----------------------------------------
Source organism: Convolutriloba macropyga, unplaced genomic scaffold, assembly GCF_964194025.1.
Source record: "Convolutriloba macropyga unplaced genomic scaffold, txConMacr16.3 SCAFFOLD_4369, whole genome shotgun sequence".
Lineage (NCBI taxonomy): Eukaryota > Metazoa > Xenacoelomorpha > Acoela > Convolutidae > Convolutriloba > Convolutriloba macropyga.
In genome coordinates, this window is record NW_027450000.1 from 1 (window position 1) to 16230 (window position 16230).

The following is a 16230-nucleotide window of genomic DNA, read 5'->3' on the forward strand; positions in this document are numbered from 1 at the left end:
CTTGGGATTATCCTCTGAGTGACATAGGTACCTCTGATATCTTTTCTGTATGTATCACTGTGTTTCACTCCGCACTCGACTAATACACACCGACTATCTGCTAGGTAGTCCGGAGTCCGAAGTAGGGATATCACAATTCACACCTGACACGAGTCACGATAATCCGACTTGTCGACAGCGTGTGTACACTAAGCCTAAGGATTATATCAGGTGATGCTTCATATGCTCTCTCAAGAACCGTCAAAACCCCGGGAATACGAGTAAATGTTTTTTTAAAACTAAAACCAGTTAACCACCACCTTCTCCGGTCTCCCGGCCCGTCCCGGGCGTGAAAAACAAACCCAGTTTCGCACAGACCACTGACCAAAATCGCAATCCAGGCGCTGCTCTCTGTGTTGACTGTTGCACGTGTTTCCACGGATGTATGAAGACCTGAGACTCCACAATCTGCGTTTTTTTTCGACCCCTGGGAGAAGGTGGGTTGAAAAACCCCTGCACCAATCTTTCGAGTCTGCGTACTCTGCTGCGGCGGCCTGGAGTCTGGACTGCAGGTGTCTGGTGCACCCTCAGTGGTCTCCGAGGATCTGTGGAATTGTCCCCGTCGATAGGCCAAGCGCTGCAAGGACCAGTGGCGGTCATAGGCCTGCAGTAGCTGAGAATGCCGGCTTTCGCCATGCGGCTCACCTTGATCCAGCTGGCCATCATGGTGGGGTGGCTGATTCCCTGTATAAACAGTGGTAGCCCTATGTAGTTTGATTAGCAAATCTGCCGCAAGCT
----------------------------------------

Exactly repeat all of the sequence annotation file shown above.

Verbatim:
Source organism: Convolutriloba macropyga, unplaced genomic scaffold, assembly GCF_964194025.1.
Source record: "Convolutriloba macropyga unplaced genomic scaffold, txConMacr16.3 SCAFFOLD_4369, whole genome shotgun sequence".
Lineage (NCBI taxonomy): Eukaryota > Metazoa > Xenacoelomorpha > Acoela > Convolutidae > Convolutriloba > Convolutriloba macropyga.
In genome coordinates, this window is record NW_027450000.1 from 1 (window position 1) to 16230 (window position 16230).

The following is a 16230-nucleotide window of genomic DNA, read 5'->3' on the forward strand; positions in this document are numbered from 1 at the left end:
CTTGGGATTATCCTCTGAGTGACATAGGTACCTCTGATATCTTTTCTGTATGTATCACTGTGTTTCACTCCGCACTCGACTAATACACACCGACTATCTGCTAGGTAGTCCGGAGTCCGAAGTAGGGATATCACAATTCACACCTGACACGAGTCACGATAATCCGACTTGTCGACAGCGTGTGTACACTAAGCCTAAGGATTATATCAGGTGATGCTTCATATGCTCTCTCAAGAACCGTCAAAACCCCGGGAATACGAGTAAATGTTTTTTTAAAACTAAAACCAGTTAACCACCACCTTCTCCGGTCTCCCGGCCCGTCCCGGGCGTGAAAAACAAACCCAGTTTCGCACAGACCACTGACCAAAATCGCAATCCAGGCGCTGCTCTCTGTGTTGACTGTTGCACGTGTTTCCACGGATGTATGAAGACCTGAGACTCCACAATCTGCGTTTTTTTTCGACCCCTGGGAGAAGGTGGGTTGAAAAACCCCTGCACCAATCTTTCGAGTCTGCGTACTCTGCTGCGGCGGCCTGGAGTCTGGACTGCAGGTGTCTGGTGCACCCTCAGTGGTCTCCGAGGATCTGTGGAATTGTCCCCGTCGATAGGCCAAGCGCTGCAAGGACCAGTGGCGGTCATAGGCCTGCAGTAGCTGAGAATGCCGGCTTTCGCCATGCGGCTCACCTTGATCCAGCTGGCCATCATGGTGGGGTGGCTGATTCCCTGTATAAACAGTGGTAGCCCTATGTAGTTTGATTAGCAAATCTGCCGCAAGCT